'In the New Iraq, People Don’t Live More Than Hours'

The deaths of 11 babies in a blaze at a Baghdad hospital are likely to increase anger about corruption in the country.

The Yarmuk Hospital in 2004 (Saurabh Das / Reuters)

NEWS BRIEF An electrical fire is being blamed for the deaths Wednesday of at least 11 babies at a maternity ward in Baghdad.

The Yarmuk Hospital, in the west of the Iraqi capital, receives support from the government and serves lower-income patients who pay very little or nothing for treatment. The fire started, reportedly, when an oxygen bottle burst just after midnight and started an electrical fire in the ward for premature babies. It took firefighters about three hours to extinguish the flames. The incident is likely to increase public anger over widespread corruption. Indeed, one Twitter user wrote: “In the new Iraq, people don’t live more than hours.”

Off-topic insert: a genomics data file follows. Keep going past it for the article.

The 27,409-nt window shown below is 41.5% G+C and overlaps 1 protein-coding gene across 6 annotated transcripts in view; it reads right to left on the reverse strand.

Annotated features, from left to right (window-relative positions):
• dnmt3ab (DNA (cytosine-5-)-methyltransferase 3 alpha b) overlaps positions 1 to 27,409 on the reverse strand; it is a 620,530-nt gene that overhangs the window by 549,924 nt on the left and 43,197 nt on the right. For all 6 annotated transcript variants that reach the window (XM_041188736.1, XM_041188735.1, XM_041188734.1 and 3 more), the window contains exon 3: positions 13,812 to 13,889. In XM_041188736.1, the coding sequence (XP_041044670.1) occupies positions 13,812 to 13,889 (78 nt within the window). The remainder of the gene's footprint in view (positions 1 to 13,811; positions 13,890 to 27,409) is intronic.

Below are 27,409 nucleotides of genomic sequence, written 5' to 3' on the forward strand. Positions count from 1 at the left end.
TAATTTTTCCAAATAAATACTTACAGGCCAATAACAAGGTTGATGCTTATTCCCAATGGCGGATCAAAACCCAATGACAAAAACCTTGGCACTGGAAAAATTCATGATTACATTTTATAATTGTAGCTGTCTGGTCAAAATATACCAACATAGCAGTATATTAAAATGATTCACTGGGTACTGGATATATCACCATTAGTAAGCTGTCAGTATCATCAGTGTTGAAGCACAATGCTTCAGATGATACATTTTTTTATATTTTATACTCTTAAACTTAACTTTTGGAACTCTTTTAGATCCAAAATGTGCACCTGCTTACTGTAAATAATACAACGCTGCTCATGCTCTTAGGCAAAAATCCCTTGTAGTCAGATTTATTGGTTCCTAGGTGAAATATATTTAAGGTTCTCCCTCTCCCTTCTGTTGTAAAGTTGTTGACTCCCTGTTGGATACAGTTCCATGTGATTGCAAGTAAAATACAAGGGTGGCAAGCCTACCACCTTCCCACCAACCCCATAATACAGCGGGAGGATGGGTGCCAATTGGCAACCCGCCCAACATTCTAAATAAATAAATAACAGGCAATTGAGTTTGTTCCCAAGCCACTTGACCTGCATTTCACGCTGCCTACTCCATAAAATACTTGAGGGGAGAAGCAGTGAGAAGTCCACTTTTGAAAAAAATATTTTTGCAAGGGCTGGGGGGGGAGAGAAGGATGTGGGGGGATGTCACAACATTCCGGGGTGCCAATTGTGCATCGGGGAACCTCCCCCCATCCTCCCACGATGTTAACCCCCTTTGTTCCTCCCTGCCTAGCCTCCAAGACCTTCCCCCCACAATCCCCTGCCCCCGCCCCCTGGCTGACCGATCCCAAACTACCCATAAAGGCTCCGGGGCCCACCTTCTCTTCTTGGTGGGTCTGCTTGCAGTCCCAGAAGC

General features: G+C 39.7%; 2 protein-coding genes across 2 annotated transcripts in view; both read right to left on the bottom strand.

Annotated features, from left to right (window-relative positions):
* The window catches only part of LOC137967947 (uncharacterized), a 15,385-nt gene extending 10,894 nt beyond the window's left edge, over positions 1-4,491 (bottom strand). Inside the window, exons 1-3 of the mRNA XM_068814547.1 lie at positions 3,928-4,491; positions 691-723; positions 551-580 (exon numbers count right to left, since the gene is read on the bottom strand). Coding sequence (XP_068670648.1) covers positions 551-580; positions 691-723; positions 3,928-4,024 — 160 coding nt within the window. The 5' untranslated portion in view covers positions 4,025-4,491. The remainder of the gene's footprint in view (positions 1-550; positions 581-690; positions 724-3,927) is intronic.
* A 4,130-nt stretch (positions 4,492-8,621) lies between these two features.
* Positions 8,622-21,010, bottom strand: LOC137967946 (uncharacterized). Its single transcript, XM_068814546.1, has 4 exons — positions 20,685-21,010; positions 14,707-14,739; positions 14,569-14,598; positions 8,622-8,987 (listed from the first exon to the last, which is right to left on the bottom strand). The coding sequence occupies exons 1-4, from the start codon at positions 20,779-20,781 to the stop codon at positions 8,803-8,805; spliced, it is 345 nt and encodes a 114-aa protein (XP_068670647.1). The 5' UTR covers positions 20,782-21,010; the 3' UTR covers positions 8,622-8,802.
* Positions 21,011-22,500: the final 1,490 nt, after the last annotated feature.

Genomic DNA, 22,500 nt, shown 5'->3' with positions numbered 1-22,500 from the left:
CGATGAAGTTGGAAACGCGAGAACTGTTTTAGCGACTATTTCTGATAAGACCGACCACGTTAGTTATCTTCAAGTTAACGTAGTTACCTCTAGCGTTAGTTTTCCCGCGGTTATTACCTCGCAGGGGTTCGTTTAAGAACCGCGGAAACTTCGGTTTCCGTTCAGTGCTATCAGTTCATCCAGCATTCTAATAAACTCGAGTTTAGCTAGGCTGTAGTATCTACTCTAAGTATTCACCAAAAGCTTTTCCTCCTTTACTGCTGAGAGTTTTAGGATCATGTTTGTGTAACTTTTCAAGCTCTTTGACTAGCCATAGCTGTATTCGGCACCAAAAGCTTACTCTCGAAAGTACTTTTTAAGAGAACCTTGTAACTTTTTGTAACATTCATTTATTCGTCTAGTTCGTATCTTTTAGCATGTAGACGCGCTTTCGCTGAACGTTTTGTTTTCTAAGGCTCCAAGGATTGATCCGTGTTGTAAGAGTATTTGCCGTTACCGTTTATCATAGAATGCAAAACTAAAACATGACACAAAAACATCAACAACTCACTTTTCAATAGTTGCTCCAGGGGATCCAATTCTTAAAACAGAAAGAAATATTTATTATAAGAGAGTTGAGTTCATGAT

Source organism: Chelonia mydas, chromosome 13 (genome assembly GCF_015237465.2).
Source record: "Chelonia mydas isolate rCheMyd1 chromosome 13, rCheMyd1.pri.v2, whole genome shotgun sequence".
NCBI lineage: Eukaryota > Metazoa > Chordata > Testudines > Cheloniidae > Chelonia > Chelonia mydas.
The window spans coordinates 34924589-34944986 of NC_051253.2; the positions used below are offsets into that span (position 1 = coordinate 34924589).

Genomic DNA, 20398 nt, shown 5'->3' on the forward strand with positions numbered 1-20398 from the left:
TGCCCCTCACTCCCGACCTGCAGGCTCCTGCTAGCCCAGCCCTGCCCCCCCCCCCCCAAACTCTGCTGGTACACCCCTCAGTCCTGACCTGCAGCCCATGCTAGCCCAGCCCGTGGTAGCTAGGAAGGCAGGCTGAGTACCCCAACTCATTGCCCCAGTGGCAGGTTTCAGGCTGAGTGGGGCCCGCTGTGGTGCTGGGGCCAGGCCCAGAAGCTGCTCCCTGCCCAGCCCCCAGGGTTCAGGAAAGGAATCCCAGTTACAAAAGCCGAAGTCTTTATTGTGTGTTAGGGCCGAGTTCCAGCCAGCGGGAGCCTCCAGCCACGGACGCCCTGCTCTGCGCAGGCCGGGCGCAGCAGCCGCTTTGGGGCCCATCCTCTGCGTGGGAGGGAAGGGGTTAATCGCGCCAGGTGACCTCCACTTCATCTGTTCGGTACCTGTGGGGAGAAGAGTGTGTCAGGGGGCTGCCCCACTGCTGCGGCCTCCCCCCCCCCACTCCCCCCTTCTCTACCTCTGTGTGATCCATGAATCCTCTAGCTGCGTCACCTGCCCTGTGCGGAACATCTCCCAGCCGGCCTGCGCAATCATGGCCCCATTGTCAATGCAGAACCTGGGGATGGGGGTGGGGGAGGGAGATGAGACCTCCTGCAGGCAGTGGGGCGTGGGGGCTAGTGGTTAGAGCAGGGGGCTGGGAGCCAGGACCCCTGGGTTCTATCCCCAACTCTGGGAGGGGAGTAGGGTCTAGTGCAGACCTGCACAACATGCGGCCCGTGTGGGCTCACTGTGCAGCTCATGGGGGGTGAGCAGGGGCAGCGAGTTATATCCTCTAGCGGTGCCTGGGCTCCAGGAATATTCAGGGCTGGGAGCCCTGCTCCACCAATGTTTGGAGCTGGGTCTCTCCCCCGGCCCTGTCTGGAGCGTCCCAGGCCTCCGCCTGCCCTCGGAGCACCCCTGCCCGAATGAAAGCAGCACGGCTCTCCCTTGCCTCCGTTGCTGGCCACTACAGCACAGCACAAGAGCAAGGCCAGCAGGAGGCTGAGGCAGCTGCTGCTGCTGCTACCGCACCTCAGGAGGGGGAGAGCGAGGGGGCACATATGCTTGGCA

The hospital had been in bad shape for some time, as Reuters reported:

Pictures posted on social media showed the hospital in a state of neglect, with cockroaches crawling out from between broken tiles, dustbins overflowing with rubbish, dirty toilets and patients lying on stretchers in the courtyard.

The relative of a patient who died recently in the hospital from meningitis said he saw cockroach crawling along the tube of an oxygen mask.

"It was so dirty," he said. "We had to bring our own bed sheets."

In many parts of the country, 13 years after the U.S.-led invasion, people still go without electricity and running water, and the schools and hospitals are dysfunctional. As Reuters noted, Iraq ranks 161 out of 168 on the Transparency International Corruption Index. Prime Minister Haider al-Abadi has tried to battle corruption since he took office two years ago, but he’s faced push back. The country depends on oil revenue, and given the international slump in prices, it’s facing financial challenges.